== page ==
After more than 30 years in the gutter guard design and manufacturing business, E-Z Gutter has developed a series of three distinctly different gutter guards. All three are engineered for fast, simple installation, requiring no fasteners. They are designed to allow rainwater to rush though while keeping debris out of the gutters, and to stay put during rough weather but snap out for maintenance.
E-Z Quick is made of durable, expanded aluminum, with a tight mesh that is engineered to keep debris out while letting rainwater rush through.
E-Z Zip is also a heavy-duty mesh, but made of powder-coated expanded steel.
E-Z Shield, the top of the line, is built from heavy-duty painted aluminum with reverse louvers that allow the maximum amount of water through, while keeping debris out. The black color blends into the roofline and heats up fast in the winter months to melt ice and snow.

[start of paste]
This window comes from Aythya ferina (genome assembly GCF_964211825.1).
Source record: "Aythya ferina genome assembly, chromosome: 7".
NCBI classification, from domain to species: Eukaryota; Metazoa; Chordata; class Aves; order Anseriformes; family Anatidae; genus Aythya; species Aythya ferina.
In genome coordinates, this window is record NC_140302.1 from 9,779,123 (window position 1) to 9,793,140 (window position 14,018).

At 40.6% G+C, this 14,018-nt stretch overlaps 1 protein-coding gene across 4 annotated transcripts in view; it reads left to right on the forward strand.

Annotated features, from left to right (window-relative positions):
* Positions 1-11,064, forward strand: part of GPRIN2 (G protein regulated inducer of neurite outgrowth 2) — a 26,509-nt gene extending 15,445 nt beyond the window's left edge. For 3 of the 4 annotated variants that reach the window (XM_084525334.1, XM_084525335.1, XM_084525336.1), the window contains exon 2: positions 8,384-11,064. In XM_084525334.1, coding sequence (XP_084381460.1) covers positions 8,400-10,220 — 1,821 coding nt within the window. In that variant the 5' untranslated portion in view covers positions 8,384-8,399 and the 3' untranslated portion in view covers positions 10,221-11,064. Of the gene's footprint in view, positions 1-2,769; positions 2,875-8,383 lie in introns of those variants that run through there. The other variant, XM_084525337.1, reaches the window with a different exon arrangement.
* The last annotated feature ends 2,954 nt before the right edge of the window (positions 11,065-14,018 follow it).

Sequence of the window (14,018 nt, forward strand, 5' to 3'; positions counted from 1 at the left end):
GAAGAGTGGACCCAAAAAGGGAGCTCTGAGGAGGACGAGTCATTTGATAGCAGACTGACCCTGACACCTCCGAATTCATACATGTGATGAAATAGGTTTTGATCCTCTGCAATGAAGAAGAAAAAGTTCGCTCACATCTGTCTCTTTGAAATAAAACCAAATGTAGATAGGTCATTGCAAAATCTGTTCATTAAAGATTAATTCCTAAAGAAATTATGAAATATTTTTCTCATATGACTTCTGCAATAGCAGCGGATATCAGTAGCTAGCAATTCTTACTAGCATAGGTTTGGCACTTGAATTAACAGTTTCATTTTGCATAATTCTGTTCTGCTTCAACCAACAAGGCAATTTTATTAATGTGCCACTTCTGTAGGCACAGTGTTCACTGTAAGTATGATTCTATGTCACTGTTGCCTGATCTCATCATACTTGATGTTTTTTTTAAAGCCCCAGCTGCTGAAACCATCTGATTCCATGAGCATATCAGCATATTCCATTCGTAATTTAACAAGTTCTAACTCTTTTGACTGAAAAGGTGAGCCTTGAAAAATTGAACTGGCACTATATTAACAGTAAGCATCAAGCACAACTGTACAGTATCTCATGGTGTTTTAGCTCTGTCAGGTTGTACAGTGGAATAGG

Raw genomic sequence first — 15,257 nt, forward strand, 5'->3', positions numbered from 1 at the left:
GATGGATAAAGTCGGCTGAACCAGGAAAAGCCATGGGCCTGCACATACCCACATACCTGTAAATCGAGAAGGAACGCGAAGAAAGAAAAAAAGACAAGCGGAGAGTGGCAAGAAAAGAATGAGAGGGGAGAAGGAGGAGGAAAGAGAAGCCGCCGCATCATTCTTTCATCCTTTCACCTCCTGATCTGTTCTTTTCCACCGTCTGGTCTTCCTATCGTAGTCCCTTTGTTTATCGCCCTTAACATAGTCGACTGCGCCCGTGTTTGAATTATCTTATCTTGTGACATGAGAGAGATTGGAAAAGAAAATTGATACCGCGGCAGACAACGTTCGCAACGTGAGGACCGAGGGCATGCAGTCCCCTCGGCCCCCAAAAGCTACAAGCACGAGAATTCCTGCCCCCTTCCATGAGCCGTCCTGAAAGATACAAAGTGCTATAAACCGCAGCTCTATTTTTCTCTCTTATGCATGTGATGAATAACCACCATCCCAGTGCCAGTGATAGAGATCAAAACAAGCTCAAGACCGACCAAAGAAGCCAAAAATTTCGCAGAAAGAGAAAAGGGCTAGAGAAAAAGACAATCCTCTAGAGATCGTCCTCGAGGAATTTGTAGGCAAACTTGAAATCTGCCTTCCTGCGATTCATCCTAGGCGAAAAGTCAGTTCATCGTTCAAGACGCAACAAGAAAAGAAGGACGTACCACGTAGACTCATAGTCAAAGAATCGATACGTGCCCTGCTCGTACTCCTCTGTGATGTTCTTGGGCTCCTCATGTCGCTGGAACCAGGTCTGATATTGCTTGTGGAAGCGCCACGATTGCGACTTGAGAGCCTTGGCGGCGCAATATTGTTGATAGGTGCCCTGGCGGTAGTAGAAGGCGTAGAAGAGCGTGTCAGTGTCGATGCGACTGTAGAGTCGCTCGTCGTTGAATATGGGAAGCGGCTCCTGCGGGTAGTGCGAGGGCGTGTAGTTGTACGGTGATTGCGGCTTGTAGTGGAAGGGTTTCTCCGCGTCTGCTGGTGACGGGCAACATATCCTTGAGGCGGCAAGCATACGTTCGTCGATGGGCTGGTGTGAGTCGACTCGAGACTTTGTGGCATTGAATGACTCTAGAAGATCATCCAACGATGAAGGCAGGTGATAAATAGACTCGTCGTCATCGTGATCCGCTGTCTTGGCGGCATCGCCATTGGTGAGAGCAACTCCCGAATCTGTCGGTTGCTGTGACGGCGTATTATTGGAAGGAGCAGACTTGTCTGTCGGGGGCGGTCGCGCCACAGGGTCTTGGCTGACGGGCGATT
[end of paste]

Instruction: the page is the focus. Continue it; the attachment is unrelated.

Each version installs by placing the back of the screen on the gutter hangers, and pushing the front of screen back and down until it locks into gutter. They are designed for 5-in. gutters. Each section is 4-ft. long and notched for 3/4-in. in overlap. When installed, each box will cover 98.5 ft. Visit www.e-zgutter.com.
Side Note 2
Be Careful When Scraping!
If you have a terne metal roof like this one, then it has probably been repainted several times over the years. Although it isn’t recommended to use a metal implement to scrape the roof, it was the only way to remove the loose rust and old paint. Be extremely careful not to pierce the metal when scraping. Also, check in advance with your local authorities about any municipal regulations regarding scraping and repainting a metal roof.